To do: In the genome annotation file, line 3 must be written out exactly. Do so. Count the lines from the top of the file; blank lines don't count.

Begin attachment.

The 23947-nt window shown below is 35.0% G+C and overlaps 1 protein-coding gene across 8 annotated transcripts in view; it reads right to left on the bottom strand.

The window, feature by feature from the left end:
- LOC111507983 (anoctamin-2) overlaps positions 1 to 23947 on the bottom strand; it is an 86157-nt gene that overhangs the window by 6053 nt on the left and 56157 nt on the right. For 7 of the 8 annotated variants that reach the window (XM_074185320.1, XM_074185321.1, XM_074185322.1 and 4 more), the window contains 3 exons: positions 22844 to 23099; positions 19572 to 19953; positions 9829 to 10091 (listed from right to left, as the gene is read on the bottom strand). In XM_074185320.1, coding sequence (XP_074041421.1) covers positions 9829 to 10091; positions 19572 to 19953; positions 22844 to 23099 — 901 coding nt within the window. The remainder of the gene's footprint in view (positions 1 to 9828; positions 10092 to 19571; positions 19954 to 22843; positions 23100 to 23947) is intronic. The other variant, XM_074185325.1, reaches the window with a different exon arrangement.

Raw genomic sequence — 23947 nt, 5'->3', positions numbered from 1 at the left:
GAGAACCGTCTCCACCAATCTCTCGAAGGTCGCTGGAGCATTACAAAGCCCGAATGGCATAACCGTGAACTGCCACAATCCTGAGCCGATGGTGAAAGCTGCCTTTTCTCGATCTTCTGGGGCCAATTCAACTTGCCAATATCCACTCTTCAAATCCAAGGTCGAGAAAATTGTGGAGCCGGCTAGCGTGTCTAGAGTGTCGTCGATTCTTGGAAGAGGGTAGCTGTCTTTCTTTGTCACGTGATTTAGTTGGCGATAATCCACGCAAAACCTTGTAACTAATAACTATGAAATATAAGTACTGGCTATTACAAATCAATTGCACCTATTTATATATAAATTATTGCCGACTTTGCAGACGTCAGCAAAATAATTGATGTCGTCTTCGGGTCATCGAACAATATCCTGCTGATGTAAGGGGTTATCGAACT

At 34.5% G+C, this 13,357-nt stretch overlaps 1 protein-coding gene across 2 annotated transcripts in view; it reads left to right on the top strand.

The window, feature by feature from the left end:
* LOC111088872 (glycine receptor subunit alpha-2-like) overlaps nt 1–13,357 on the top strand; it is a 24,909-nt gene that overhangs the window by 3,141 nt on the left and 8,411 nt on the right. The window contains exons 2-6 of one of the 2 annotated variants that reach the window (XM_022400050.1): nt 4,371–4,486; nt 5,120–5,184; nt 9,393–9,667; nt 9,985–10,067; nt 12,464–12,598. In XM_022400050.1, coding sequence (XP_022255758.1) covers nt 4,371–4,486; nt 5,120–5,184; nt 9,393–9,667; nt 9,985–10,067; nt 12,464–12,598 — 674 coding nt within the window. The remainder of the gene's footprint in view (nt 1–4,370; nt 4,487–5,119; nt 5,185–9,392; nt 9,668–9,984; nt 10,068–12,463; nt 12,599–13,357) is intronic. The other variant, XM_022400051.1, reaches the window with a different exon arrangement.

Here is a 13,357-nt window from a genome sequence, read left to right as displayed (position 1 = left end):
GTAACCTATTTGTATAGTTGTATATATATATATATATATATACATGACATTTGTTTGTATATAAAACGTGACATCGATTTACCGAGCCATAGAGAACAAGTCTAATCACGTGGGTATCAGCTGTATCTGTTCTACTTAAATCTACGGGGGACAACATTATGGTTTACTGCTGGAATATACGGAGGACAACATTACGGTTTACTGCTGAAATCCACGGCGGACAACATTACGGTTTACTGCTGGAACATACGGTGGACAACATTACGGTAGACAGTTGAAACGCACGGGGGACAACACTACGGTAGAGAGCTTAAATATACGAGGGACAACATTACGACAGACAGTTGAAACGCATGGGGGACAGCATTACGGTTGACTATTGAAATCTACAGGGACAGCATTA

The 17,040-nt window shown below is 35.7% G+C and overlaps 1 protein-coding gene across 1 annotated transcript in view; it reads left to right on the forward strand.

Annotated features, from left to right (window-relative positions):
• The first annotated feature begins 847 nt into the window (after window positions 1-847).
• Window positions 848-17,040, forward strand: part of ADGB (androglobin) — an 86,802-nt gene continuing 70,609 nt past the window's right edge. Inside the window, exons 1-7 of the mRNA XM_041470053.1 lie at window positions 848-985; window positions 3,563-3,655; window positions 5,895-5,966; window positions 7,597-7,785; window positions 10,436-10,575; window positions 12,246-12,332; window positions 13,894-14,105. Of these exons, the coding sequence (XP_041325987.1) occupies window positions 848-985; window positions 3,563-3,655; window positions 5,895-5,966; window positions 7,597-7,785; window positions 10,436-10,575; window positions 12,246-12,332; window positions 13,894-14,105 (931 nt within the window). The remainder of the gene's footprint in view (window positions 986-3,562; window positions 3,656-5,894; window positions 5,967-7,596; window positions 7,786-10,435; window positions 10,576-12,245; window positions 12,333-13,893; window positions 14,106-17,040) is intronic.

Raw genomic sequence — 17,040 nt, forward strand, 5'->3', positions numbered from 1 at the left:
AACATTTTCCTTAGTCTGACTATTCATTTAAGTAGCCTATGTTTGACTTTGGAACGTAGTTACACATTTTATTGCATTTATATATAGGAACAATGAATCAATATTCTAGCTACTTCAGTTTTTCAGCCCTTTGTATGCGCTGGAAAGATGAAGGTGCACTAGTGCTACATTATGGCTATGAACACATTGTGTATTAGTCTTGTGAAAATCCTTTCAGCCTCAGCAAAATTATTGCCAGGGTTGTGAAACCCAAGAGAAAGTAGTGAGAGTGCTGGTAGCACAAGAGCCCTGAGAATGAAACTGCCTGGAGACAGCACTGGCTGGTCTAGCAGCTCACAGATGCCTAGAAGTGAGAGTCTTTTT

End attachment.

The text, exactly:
- LOC111507983 (anoctamin-2) overlaps positions 1 to 23947 on the bottom strand; it is an 86157-nt gene that overhangs the window by 6053 nt on the left and 56157 nt on the right. For 7 of the 8 annotated variants that reach the window (XM_074185320.1, XM_074185321.1, XM_074185322.1 and 4 more), the window contains 3 exons: positions 22844 to 23099; positions 19572 to 19953; positions 9829 to 10091 (listed from right to left, as the gene is read on the bottom strand). In XM_074185320.1, coding sequence (XP_074041421.1) covers positions 9829 to 10091; positions 19572 to 19953; positions 22844 to 23099 — 901 coding nt within the window. The remainder of the gene's footprint in view (positions 1 to 9828; positions 10092 to 19571; positions 19954 to 22843; positions 23100 to 23947) is intronic. The other variant, XM_074185325.1, reaches the window with a different exon arrangement.